Andrew Schmidt is one of the best Professors I've had (if not the best), and Financial Accounting is by far the best organized class I've taken. If you're at all interested in economics, finance, business, or investments (or anything along those lines), do yourself a favor and take this class. Below are some highlights:
First, you don't need to buy an expensive textbook. All of the material is organized in extremely helpful handouts and posted to Courseworks long before it's reviewed in class so you can set your own pace if you want. Problem sets are the end of each handout, and there are 10 of them. The course packet, also posted at the beginning of the semester, contains sample midterm and final exams, so you can tell very early what the load is going to be like, identify weak areas, and generally plan ahead. This is amazingly valuable.
Second, Andrew is highly devoted to helping you succeed. If you email him, expect a fast reply. If you ask a question (either in or after class), expect a definite answer. Before the midterm, he actually did a "no time limit" review session (that is, he stayed until there no more questions) but he also taped it and posted a link to the video, and the slides, on the CBS website for anyone to access it again in case it's needed (or those who couldn't attend).
Third, this class deals with stuff from the real world. You look at financial statements of real companies, examine real situations that happened, and comment on actual data. There are no "theories" or "assumptions" and it's all useful because you learn about a variety of companies that you might not have known before. In addition, Andrew spices things up by sometimes presenting findings from his past/current research, which is very interesting (especially if you're into company evaluation). I recommend looking at his research and working papers.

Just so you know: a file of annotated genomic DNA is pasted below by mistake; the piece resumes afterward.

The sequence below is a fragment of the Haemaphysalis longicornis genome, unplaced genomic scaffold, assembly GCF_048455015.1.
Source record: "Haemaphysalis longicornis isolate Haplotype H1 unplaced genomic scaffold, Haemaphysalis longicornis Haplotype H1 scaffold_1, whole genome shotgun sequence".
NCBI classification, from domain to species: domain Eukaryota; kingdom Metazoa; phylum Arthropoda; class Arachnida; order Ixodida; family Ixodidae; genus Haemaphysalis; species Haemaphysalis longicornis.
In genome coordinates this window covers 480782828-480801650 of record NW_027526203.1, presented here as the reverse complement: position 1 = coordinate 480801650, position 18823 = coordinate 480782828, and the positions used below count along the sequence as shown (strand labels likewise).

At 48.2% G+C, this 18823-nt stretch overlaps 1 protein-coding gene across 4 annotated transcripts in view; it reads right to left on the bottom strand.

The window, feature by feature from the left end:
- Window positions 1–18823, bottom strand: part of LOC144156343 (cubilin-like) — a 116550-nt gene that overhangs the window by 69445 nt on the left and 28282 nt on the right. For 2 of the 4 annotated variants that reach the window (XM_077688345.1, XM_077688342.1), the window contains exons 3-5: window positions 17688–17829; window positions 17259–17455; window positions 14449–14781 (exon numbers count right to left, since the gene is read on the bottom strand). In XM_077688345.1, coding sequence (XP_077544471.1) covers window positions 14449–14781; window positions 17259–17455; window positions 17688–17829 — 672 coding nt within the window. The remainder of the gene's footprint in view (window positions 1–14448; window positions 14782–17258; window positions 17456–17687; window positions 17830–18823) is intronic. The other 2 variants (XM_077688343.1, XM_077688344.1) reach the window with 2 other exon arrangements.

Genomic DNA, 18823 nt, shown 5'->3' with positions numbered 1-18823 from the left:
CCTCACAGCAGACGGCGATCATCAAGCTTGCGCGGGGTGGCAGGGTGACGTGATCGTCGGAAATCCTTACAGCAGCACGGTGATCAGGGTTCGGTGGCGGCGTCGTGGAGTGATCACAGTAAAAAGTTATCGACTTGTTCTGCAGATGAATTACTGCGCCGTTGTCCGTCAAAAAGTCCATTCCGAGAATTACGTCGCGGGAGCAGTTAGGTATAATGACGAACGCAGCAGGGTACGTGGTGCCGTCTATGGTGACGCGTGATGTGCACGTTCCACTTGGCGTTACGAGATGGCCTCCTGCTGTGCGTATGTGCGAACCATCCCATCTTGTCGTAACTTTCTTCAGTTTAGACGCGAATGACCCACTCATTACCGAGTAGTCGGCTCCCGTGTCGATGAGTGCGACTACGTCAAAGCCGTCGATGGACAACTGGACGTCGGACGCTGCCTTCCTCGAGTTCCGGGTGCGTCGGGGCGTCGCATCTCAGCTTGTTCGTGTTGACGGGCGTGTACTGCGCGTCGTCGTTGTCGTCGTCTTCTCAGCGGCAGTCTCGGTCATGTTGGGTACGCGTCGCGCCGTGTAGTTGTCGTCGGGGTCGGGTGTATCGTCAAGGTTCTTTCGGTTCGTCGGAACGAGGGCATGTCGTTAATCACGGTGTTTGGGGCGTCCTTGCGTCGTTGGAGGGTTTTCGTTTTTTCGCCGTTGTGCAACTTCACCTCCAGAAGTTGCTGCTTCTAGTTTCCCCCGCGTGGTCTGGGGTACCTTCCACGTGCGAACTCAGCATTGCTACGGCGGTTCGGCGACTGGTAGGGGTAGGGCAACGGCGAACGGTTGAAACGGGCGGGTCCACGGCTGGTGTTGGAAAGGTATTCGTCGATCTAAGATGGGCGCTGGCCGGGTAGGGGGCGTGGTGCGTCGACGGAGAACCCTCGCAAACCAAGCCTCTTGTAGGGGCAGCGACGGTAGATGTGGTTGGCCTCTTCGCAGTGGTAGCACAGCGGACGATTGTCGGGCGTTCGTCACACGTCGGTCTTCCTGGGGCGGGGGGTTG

Fourth, the class is fun to be in. It's hard to believe that an accounting class can be fun, but Andrew makes it so: he's very funny, got a lot of experience and stories to share from his past, and I've never found myself bored -- unlike literally every economics class I've taken. At the beginning of the semester we put signs with our names, and he quickly engaged the class and got it involved. No awkward silences or unanswered questions when Andy shouts your name and asks a question, keeping the class always moving forward, never halting. He methodically goes over the topics, adjusts to time constraints and never goes beyond the allocated time, and helps bring the important points home.
Finally, I should say that personally, I was amazed at how different this class was from everything else I've experienced at Columbia. I don't know if it's specifically Andrew or the general level at the business school, but taking it made me want to find out. I can't stress enough how useful this class has been and how valuable it was to me... Again, if you're looking to work in anything related to business, money, finance, investments, or whatnot, I'd say that no matter what your major is, consider this class to be in your own personal mandatory core. You won't regret it.